Second World War

Wellesleys, Hampdens and Ansons

The squadron was next reformed at RAF Finningley on 12 April 1937 from 'B' Flight of No. 7 Squadron, equipped with Vickers Wellesley bombers. These were replaced by Handley Page Hampdens and Avro Ansons in April 1939, the unit moving to RAF Upper Heyford at the outbreak of war. It performed an operational training role until 8 April 1940, when it merged with No. 7 Squadron to form No. 16 Operational Training Unit (OTU).


76 Squadron Halifax at RAF Middleton St. George, later shot down attacking Magdeburg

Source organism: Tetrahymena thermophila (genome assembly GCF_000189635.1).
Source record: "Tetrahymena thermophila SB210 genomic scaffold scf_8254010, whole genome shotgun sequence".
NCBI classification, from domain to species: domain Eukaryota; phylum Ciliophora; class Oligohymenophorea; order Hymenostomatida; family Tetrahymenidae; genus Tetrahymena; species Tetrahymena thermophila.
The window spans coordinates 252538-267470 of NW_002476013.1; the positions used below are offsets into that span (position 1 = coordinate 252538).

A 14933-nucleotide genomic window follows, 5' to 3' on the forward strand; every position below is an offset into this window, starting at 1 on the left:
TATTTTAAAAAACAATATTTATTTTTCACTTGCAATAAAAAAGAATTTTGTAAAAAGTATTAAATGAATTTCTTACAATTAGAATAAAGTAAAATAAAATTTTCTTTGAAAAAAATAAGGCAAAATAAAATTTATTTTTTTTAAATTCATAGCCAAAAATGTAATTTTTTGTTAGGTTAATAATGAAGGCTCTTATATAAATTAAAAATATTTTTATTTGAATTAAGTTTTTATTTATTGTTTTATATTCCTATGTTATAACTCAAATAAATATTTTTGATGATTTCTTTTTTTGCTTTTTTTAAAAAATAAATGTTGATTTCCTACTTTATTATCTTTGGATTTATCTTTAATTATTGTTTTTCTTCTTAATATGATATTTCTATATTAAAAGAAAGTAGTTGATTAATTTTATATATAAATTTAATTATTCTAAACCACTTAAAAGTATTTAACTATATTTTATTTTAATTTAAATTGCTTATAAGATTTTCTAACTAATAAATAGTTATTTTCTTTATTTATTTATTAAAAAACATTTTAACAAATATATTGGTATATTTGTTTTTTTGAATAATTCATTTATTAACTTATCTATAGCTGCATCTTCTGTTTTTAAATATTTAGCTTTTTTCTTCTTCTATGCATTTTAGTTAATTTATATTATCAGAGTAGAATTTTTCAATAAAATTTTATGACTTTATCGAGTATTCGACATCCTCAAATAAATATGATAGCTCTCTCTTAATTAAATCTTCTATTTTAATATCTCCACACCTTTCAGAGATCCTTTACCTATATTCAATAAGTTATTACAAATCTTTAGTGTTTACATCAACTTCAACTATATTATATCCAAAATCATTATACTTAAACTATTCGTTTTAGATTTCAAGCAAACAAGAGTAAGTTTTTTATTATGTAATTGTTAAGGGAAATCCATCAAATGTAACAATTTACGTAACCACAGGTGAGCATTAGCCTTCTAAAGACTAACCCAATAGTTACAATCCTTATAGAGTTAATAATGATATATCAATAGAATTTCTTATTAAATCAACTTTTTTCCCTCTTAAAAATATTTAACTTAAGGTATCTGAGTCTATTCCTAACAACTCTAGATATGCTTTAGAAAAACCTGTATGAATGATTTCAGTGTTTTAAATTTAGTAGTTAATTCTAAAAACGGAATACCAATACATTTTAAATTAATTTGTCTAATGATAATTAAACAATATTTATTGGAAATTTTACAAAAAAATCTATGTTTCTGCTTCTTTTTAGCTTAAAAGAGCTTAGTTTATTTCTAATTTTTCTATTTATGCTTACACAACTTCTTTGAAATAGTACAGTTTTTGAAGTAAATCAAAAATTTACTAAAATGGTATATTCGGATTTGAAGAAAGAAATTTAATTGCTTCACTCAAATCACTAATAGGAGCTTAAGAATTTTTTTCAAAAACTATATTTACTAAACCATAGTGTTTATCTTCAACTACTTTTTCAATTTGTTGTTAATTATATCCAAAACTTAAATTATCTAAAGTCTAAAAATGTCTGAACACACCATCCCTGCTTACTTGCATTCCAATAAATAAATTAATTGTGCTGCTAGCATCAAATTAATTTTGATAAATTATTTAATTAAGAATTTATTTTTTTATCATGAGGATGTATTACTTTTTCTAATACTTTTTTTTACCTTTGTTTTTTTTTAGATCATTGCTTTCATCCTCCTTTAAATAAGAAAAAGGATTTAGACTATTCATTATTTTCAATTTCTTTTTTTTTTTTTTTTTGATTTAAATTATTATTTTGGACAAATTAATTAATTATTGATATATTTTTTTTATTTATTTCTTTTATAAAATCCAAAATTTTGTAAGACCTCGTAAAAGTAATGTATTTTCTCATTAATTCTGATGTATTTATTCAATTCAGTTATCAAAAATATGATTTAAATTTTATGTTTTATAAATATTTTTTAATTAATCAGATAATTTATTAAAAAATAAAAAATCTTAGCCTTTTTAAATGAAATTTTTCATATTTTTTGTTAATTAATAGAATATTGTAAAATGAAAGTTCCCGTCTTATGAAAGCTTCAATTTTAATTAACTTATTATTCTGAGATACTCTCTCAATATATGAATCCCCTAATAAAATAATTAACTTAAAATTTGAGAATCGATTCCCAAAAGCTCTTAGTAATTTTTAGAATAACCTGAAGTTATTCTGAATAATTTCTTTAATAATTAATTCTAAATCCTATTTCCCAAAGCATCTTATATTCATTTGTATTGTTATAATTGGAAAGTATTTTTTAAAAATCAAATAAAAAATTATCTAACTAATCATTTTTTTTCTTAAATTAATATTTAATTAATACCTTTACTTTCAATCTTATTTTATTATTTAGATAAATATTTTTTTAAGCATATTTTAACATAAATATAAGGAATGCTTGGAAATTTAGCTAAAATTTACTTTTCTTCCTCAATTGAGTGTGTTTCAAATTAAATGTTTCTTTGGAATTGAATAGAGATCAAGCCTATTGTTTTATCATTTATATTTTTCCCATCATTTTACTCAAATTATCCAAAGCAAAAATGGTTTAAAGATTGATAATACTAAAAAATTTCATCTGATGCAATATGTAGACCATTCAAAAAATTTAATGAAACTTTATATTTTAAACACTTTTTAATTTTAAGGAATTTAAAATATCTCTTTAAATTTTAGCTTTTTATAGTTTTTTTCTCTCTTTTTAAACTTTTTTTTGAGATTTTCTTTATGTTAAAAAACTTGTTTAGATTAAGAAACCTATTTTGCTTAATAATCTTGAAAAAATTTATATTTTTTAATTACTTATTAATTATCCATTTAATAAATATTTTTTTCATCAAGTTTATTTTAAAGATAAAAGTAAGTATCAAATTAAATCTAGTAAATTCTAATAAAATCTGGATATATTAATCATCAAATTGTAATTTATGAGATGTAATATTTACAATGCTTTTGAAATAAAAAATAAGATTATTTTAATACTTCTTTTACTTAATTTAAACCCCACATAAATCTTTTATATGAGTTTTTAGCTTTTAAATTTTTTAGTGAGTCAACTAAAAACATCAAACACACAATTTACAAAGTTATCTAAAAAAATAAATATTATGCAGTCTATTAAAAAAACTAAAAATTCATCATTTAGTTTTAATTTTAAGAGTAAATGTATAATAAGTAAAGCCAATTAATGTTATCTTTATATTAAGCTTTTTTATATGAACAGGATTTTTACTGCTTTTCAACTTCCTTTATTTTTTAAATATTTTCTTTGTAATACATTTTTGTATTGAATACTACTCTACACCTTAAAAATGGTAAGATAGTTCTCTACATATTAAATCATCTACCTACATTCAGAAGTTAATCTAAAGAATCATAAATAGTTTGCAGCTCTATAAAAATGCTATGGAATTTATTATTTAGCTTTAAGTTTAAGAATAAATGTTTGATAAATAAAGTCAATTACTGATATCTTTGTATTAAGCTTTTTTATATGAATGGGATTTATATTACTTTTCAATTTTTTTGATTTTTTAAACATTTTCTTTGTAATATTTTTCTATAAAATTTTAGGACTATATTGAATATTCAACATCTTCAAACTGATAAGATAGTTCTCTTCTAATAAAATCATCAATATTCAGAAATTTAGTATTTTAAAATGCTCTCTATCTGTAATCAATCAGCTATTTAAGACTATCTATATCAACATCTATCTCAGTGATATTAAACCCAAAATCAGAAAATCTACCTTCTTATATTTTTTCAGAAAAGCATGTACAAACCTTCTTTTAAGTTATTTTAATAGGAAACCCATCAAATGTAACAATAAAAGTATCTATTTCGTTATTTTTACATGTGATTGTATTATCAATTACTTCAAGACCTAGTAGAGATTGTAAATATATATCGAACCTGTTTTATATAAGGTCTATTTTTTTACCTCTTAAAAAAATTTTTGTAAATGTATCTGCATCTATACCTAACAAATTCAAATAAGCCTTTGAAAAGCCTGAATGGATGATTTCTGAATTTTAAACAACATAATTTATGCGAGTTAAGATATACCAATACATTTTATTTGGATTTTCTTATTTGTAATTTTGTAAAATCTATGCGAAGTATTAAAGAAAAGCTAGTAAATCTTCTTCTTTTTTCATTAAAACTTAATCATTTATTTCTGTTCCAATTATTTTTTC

The squadron reformed shortly on 30 April 1940 at RAF West Raynham as a Hampden unit before being disbanded on 2 May 1940.[4] On 1 May 1941, the squadron reformed properly at RAF Linton-on-Ouse as the second Handley Page Halifax bomber squadron, part of the newly created No. 4 Group, RAF Bomber Command. The Squadron moved to RAF Middleton St. George in June 1941, returning to Linton-on-Ouse in July 1942. The squadron moving again, this time to RAF Holme-on-Spalding Moor in June 1943 as part of a policy to allow the newly formed Canadian 6 Group to use the better equipped RAF stations that had been built pre-war.[5] The Squadron had a substantial number of Norwegian pilots and aircrew From August 1942 to April 1943, No 76 Squadron was commanded by Wing Commander Leonard Cheshire.